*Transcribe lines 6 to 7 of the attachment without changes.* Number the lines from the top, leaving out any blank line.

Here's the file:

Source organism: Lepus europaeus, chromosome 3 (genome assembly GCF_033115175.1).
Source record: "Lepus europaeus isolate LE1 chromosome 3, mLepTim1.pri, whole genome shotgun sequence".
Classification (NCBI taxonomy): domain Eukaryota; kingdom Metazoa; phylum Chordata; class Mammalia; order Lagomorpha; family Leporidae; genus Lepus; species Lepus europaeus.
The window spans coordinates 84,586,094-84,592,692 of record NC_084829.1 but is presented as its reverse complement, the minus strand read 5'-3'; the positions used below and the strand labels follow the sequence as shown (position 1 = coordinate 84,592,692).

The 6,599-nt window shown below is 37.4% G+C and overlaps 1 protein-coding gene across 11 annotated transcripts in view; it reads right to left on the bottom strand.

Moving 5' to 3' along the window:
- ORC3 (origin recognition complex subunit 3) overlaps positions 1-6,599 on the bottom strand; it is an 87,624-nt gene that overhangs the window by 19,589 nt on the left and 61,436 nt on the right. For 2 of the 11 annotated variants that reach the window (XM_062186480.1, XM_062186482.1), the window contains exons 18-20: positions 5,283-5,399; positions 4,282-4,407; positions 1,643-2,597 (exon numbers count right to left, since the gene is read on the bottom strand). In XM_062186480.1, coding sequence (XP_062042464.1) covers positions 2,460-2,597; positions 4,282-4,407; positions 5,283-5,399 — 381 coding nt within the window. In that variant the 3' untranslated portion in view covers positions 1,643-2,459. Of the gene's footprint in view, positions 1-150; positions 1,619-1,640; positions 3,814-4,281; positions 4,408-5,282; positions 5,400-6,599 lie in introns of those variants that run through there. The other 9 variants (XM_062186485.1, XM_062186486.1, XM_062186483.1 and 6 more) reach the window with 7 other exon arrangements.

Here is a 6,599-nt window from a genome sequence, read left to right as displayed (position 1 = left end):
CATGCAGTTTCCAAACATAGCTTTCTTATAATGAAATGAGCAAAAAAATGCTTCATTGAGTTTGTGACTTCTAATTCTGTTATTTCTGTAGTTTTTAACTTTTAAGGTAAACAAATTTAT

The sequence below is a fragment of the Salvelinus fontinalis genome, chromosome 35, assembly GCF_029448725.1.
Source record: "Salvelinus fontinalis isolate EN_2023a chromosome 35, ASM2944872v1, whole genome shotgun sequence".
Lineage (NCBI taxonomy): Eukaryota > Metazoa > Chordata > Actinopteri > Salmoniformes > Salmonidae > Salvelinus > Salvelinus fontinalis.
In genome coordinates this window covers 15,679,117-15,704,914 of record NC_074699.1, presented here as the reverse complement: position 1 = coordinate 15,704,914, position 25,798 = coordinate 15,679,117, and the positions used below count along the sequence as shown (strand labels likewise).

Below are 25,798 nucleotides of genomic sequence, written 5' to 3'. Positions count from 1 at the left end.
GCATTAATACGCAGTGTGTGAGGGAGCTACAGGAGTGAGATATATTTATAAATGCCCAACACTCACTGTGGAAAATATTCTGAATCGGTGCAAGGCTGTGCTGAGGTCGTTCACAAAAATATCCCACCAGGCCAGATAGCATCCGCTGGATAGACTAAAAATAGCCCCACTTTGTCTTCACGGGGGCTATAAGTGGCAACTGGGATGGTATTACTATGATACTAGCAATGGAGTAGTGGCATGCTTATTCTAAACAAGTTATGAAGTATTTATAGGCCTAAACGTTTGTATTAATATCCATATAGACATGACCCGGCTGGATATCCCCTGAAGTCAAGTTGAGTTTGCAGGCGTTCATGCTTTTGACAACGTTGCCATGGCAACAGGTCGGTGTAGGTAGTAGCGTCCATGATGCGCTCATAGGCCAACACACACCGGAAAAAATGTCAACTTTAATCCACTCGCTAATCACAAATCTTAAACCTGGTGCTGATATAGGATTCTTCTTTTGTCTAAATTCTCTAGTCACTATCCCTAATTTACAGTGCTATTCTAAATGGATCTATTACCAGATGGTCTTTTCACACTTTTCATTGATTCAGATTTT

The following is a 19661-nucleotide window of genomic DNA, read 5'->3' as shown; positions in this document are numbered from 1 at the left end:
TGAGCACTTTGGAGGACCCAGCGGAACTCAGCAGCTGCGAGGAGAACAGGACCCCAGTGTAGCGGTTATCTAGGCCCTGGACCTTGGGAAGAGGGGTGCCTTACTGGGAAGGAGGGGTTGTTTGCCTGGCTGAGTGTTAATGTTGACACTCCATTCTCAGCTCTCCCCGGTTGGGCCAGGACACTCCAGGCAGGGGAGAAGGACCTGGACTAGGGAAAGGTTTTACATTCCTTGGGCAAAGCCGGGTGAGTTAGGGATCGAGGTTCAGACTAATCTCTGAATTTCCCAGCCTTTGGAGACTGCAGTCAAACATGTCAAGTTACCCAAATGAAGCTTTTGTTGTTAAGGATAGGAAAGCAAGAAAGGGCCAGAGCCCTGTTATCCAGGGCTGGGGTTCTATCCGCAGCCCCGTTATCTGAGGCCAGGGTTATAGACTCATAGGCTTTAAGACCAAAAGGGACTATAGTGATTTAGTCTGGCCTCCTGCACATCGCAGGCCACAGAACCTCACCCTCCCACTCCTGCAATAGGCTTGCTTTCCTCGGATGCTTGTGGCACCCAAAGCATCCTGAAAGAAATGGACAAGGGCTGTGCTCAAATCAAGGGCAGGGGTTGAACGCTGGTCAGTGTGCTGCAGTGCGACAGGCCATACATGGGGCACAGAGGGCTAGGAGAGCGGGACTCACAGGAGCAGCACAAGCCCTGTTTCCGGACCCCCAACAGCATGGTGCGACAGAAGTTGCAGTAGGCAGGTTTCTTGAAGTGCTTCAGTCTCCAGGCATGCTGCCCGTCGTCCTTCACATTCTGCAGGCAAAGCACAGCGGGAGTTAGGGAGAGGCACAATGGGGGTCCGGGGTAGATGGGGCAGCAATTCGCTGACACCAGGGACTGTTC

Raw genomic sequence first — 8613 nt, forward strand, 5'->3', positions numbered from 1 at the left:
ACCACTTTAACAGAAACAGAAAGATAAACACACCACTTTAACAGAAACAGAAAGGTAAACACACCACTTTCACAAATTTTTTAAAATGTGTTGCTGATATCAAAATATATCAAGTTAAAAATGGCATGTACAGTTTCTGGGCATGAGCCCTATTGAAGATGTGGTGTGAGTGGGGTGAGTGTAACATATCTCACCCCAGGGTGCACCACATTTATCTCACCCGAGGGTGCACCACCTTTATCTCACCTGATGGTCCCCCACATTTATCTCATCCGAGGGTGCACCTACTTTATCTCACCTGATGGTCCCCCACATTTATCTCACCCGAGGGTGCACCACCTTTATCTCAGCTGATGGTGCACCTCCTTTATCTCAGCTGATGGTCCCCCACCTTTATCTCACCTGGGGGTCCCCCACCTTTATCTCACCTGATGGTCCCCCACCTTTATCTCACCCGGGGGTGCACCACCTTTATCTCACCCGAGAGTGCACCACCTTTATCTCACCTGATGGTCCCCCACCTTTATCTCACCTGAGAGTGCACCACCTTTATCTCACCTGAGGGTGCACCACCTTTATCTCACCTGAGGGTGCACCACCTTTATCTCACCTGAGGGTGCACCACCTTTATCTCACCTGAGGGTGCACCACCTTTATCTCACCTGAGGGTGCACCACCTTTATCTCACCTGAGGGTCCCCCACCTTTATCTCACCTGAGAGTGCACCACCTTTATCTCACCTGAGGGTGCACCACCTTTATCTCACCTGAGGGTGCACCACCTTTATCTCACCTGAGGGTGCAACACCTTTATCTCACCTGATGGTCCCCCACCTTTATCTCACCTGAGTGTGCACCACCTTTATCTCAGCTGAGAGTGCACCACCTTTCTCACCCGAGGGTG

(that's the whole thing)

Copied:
Moving 5' to 3' along the window:
- ORC3 (origin recognition complex subunit 3) overlaps positions 1-6,599 on the bottom strand; it is an 87,624-nt gene that overhangs the window by 19,589 nt on the left and 61,436 nt on the right. For 2 of the 11 annotated variants that reach the window (XM_062186480.1, XM_062186482.1), the window contains exons 18-20: positions 5,283-5,399; positions 4,282-4,407; positions 1,643-2,597 (exon numbers count right to left, since the gene is read on the bottom strand). In XM_062186480.1, coding sequence (XP_062042464.1) covers positions 2,460-2,597; positions 4,282-4,407; positions 5,283-5,399 — 381 coding nt within the window. In that variant the 3' untranslated portion in view covers positions 1,643-2,459. Of the gene's footprint in view, positions 1-150; positions 1,619-1,640; positions 3,814-4,281; positions 4,408-5,282; positions 5,400-6,599 lie in introns of those variants that run through there. The other 9 variants (XM_062186485.1, XM_062186486.1, XM_062186483.1 and 6 more) reach the window with 7 other exon arrangements.